Our workshop supported the team to understand how to reignite this connection and build that nostalgia back in whilst evolving it into a more relevant experience for its audiences today. Peggy Verelst, Commercial and Creative Director, says, “We gave them so much input in five hours of time, that I never thought they would succeed in grasping only the important statements that could actually make the difference for our brand. Our brainstorm came back in a very comprehensive five-pager. Who are we? Why do we exist? Brand values! Brand wheel! And even ideas to execute…”.
The new positioning wheel was quickly able to inform the visitor experience and immediately brought clarity to a brief for a new ride being commissioned. Our creative team also updated the brand identity with new visual assets and created guidelines to support clear and memorable communications inside and outside the Park.
Peggy adds, “Now, a few months later, the new communications are in the market, inside and outside the Park, showing a lot of coherency. All comms are telling a story, just by adding the new logo. When I do my daily walk in the park, I think of Flintlock every day with a very BIG SMILE. Grateful for the job they have done! Bobbejaanland
The challenge at Tusenfryd was finding its identity. There was no founder story here, but it had heritage, with the largest wooden rollercoaster, making it a local must-do experience. Our role was to help the team precisely determine what that unique connection was for local audiences.
In listening to the team and learning its stories, we identified that this was a Park of ‘firsts’. This thought changed how the marketing team communicated and connected. “We were positively surprised how fast they picked up the content of the Park and the situation we were in and how fast they found our uniqueness,” says Erik Røhne Andersen, Marketing Manager. “The idea of having ‘firsts’ put into the wheel gave our brand purpose – the joy of something people can do for the first time – and there’s always something new for kids to do. Introducing this idea was nice because it can be used in lots of different ways,” he adds.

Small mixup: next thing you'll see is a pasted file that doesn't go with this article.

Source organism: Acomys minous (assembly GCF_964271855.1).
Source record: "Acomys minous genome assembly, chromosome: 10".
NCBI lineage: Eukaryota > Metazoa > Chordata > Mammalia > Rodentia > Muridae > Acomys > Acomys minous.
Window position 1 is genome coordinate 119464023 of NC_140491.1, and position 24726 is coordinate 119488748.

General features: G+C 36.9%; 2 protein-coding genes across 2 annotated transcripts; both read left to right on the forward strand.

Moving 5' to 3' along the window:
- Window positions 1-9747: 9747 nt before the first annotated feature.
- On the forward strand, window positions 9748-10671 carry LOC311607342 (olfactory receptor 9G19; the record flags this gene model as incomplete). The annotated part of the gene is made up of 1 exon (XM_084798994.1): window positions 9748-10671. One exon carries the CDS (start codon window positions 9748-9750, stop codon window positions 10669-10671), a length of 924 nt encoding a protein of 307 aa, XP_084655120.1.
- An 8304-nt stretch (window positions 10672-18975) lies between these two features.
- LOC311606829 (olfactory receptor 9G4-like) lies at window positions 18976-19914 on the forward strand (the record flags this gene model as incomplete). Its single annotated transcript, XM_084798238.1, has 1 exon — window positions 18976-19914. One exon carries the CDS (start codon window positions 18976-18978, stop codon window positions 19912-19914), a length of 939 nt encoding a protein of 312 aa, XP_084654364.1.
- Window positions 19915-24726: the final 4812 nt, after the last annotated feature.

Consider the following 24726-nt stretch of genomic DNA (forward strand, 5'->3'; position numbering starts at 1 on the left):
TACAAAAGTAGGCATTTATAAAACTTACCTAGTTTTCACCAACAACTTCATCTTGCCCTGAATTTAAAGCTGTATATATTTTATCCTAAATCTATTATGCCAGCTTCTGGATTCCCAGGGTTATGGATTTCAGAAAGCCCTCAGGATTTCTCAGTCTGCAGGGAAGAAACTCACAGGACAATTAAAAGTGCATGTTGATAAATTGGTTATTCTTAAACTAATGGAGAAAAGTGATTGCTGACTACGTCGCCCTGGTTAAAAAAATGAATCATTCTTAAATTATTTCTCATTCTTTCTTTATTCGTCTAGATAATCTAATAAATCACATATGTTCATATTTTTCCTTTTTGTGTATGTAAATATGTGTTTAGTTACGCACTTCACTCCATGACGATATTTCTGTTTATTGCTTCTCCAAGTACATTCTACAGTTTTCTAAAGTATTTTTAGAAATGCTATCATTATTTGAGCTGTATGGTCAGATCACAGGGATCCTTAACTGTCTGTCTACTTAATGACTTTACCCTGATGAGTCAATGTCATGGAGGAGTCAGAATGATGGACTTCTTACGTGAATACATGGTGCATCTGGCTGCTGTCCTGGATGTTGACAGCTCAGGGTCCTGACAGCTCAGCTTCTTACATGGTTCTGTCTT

To help bring this to life, Flintlock’s creative team refreshed the brand identity to elevate the colour palette and create hand-illustrated assets that celebrated the iconic wooden rollercoaster that gave the Park first place in its local audiences’ affections.
At this central Madrid Park, we found ourselves in one of the Group’s most popular Spanish destinations. Here, generations of families would gather for an evening to enjoy the Park, food and drink after work or a day in the City. But, the challenge here was that the experience was becoming generic. Our workshop sought ways to bring back the individual qualities and quirks that made it special to its audiences. Several forgotten discoveries were made that supported them in making that leap.
Vicente Bosque Camazón observes, “Flintlock got us to think about our roots and bring back some of the old ways of doing things which so many people love about the Park but had been lost. A jingle that we used is being brought back alongside some key assets. It’s exciting.”